Renovations. With the completion of Barlow Hall (Aug. '00), Weldin Hall (Jan. 2001), Bressler Hall (Sept. '01) the University has made steady progress in the $64 million, seven-year plan to completely renovate its residence halls. Bressler's summer vacation renovations now completed, Butterfield Hall is next in line for its refresher starting this fall, followed by Browning Hall. About 3,500 students, including more than 2,200 freshmen, will live in URI's 18 residence Halls this year.
Women's Center. The URI Women's Center will be moving to the Upper College Road neighborhood this academic year. Next to the new Admissions Office, students, faculty, staff, and visitors will soon find the Violence Prevention Program and the Women's Center office located in the former Phi Sigma Kappa house. Work is expected to begin this fall, with the programs moving to their new home in January 2002. The residential component for women in science and technology, which is based on the model established with the successful URI International Engineering Program, is expected to be available in the fall 2002.
Among other things, the summer of 2001 at the University's Kingston Campus was about physical transformations. Book bags were replaced by tool belts, ball caps by hard hats, cars by trucks and tractors, and laptop computers by pneumatic hammers and drills. Nearly every corner of the campus was in a state of change. Here's a quick snapshot of some projects that have kept folks bustling about:
Open for classes. The temporary closure of the largest facility on the Kingston Campus last December, the Chafee Social Sciences Center, has in many ways redefined the concept of fast-track work. The building is now ready for partial re-occupancy this fall, with the completion of the first round of work, which involved the removal and replacement of windows and entryways in the two-story low-rise section. This portion of the building includes all four large lecture halls and classrooms. Throughout this entire process, the University's utmost concern has been, and continues to be, ensuring the health and safety of students, faculty and staff.
Opening new doors. The front door for potential incoming students and their parents, the Admissions Office, was moved late this summer to a new temporary home just past the University entrance on Upper College Road. This move was made possible by the alumni of Theta Chi fraternity who recently sold their fraternity house to the University. The proceeds of the sale were donated to the URI Foundation to fund student scholarships, faculty research and other charitable activities at URI. Now visitors who are interested in applying to the University, taking a tour of the campus, or interviewing for admissions will easily find the Admissions Office staff and be welcomed at a convenient site on the edge of the main entrance to campus.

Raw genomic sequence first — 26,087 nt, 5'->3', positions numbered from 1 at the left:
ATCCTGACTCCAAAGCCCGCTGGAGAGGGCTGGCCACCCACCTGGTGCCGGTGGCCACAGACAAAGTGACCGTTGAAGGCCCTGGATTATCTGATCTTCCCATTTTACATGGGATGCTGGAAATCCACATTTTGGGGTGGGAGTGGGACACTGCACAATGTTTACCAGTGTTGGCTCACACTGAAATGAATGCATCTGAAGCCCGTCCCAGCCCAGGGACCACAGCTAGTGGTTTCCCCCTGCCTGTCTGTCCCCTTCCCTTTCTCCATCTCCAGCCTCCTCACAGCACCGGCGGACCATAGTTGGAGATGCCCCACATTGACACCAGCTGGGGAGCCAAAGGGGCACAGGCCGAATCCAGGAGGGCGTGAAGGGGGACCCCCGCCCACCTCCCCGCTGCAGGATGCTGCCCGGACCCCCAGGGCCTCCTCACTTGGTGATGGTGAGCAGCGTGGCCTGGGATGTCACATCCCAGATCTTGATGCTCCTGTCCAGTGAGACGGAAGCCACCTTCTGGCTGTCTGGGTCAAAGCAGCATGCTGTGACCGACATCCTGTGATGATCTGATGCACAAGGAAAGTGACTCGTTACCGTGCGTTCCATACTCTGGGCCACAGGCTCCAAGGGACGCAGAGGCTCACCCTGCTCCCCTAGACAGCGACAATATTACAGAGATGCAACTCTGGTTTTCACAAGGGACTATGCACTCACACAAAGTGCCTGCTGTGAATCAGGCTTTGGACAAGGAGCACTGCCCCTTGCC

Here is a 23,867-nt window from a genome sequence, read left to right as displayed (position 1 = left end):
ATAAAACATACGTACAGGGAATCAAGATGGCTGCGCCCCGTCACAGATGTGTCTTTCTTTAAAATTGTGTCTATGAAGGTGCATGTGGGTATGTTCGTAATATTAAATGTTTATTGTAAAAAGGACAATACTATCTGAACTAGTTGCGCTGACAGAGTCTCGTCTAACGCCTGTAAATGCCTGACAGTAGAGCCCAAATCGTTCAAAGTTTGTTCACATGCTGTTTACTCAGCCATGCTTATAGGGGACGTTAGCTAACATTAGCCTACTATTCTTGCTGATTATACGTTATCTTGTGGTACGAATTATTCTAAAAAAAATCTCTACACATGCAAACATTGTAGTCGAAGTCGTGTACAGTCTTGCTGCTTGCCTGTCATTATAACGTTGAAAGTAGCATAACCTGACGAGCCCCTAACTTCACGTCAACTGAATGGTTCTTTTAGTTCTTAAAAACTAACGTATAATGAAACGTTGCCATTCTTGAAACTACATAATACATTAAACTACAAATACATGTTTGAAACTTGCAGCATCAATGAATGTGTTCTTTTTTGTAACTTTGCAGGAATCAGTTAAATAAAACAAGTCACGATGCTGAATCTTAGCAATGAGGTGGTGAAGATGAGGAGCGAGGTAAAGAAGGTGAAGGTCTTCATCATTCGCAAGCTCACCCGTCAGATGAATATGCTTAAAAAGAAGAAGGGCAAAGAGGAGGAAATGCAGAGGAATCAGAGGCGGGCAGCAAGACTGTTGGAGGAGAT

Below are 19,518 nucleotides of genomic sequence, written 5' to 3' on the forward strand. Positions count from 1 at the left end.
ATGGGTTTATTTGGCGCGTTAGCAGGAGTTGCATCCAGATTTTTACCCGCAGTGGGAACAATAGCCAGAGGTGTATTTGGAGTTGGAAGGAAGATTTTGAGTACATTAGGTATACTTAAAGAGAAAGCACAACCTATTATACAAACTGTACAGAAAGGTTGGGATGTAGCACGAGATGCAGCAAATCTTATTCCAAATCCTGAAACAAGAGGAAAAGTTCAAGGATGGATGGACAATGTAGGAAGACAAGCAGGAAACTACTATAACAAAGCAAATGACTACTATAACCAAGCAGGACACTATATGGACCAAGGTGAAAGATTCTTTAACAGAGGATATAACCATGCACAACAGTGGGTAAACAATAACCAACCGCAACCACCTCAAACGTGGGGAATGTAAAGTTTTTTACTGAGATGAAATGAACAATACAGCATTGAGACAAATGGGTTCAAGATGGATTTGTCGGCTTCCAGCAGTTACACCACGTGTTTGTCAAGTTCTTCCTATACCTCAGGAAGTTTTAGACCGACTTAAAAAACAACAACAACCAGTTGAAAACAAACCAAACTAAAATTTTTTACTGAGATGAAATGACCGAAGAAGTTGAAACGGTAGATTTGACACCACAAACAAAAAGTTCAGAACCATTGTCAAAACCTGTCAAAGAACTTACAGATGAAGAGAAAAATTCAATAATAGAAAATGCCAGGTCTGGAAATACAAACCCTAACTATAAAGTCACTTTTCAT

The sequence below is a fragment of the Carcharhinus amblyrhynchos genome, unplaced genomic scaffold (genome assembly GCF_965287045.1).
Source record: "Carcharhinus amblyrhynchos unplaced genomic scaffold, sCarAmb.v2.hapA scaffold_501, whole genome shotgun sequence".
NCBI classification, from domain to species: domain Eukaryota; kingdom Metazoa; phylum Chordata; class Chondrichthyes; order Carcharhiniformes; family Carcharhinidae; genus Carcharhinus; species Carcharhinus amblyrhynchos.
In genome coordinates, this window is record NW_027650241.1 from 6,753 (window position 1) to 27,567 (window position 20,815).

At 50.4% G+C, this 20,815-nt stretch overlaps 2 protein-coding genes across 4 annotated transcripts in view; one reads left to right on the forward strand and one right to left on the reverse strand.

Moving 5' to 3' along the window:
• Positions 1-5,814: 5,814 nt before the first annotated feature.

Building new foundations. Further down Upper College Road, final details are being hammered out for the URI Alumni Association and Division of University Advancement's new home as the neighboring URI Foundation facility is rising.
Steel rising. The changing profile of the Athletic Facilities is being led by continued progress on the new URI Convocation Center. Since the official groundbreaking just about one year ago, the Center is really on the rise. You can keep tabs on the phenomenal progress being made by logging onto www.advance.uri.edu and checking the site that's updated weekly with new images by the URI Publications Office.
Deep Freeze. Of course, there's ice on the horizon for Kingston, and ground preparations are well underway for the $12 million, 2,500-seat, Olympic-sized ice arena that is scheduled to open next fall for its year-round operation.